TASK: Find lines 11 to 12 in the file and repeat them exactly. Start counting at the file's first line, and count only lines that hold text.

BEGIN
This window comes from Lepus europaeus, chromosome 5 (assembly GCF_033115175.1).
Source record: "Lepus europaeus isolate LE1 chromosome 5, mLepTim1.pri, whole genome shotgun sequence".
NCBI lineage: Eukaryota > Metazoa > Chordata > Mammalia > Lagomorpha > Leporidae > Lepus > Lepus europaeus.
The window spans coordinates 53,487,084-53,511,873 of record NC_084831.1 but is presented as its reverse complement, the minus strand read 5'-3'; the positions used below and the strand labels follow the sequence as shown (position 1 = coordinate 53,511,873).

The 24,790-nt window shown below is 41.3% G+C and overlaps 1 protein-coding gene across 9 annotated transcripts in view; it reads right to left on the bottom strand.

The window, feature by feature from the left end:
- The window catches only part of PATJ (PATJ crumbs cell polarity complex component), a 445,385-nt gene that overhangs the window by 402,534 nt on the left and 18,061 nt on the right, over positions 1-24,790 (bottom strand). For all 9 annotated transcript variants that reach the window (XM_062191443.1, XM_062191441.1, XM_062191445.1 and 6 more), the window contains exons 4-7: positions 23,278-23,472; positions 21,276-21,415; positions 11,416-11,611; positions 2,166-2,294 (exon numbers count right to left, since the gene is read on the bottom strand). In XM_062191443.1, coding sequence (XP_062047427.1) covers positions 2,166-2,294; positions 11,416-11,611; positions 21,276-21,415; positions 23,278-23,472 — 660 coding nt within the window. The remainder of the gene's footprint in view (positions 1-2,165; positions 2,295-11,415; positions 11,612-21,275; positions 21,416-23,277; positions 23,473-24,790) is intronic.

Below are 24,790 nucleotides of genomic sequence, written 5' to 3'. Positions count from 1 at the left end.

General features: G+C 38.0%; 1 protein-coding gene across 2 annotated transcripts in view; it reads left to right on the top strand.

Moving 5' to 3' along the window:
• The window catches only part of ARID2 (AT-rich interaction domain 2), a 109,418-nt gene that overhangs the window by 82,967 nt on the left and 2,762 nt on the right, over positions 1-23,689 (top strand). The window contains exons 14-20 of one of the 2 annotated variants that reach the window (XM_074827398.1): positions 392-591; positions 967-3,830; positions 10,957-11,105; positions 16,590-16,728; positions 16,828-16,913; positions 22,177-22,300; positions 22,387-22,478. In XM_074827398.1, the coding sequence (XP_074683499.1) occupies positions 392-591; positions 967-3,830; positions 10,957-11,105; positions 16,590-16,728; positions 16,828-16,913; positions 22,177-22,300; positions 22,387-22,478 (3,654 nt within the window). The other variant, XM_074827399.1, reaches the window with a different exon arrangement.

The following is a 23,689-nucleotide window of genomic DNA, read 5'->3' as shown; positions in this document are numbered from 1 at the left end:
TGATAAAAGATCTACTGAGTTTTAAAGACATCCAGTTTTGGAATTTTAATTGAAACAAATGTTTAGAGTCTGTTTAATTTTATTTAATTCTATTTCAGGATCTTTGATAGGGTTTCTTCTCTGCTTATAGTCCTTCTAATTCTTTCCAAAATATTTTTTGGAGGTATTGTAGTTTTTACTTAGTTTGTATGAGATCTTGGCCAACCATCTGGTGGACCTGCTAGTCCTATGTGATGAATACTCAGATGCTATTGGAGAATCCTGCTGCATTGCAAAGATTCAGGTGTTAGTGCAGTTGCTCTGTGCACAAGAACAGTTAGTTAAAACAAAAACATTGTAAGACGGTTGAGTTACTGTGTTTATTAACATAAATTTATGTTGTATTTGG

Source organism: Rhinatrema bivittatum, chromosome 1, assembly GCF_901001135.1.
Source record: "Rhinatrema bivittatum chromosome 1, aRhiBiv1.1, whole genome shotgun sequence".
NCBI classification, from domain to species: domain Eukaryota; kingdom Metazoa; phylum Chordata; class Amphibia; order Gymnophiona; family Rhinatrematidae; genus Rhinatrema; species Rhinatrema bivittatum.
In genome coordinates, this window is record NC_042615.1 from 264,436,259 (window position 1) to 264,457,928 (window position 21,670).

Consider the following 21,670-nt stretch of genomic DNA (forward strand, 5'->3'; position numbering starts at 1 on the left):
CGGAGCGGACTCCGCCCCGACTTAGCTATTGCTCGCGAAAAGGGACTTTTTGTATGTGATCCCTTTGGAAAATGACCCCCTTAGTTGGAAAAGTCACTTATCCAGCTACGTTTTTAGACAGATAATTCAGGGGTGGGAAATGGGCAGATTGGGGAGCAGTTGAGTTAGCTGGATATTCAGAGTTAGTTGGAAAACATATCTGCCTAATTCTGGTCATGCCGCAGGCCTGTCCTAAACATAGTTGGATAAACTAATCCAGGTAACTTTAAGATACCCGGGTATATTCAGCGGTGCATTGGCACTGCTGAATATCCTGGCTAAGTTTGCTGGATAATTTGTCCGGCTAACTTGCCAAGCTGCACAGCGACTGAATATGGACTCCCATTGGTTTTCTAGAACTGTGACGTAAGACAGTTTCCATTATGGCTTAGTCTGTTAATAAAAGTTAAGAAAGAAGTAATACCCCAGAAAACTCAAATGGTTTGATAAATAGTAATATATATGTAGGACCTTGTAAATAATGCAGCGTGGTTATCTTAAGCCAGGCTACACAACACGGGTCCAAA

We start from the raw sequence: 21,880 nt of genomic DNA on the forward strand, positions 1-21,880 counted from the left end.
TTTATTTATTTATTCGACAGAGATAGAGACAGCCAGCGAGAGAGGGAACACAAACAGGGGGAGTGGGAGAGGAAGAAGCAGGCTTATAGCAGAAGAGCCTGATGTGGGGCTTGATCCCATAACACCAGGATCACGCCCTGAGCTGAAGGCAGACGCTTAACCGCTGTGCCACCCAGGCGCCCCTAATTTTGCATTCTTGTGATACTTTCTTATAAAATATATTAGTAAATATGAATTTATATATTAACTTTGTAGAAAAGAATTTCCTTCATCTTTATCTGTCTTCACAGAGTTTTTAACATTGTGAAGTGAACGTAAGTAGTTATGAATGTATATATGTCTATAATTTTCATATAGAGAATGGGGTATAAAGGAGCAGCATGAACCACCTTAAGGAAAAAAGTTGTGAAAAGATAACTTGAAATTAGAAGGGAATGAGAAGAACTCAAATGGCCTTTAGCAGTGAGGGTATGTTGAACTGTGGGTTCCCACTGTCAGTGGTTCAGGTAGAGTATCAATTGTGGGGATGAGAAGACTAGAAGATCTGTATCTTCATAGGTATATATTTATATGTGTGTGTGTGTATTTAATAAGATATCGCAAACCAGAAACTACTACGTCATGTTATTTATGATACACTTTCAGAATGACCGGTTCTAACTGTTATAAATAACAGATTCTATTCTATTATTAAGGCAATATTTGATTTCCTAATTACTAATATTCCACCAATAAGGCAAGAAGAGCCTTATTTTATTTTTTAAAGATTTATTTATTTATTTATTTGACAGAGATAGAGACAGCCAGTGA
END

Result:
• The window catches only part of ARID2 (AT-rich interaction domain 2), a 109,418-nt gene that overhangs the window by 82,967 nt on the left and 2,762 nt on the right, over positions 1-23,689 (top strand). The window contains exons 14-20 of one of the 2 annotated variants that reach the window (XM_074827398.1): positions 392-591; positions 967-3,830; positions 10,957-11,105; positions 16,590-16,728; positions 16,828-16,913; positions 22,177-22,300; positions 22,387-22,478. In XM_074827398.1, the coding sequence (XP_074683499.1) occupies positions 392-591; positions 967-3,830; positions 10,957-11,105; positions 16,590-16,728; positions 16,828-16,913; positions 22,177-22,300; positions 22,387-22,478 (3,654 nt within the window). The other variant, XM_074827399.1, reaches the window with a different exon arrangement.

The following is a 23,689-nucleotide window of genomic DNA, read 5'->3' as shown; positions in this document are numbered from 1 at the left end: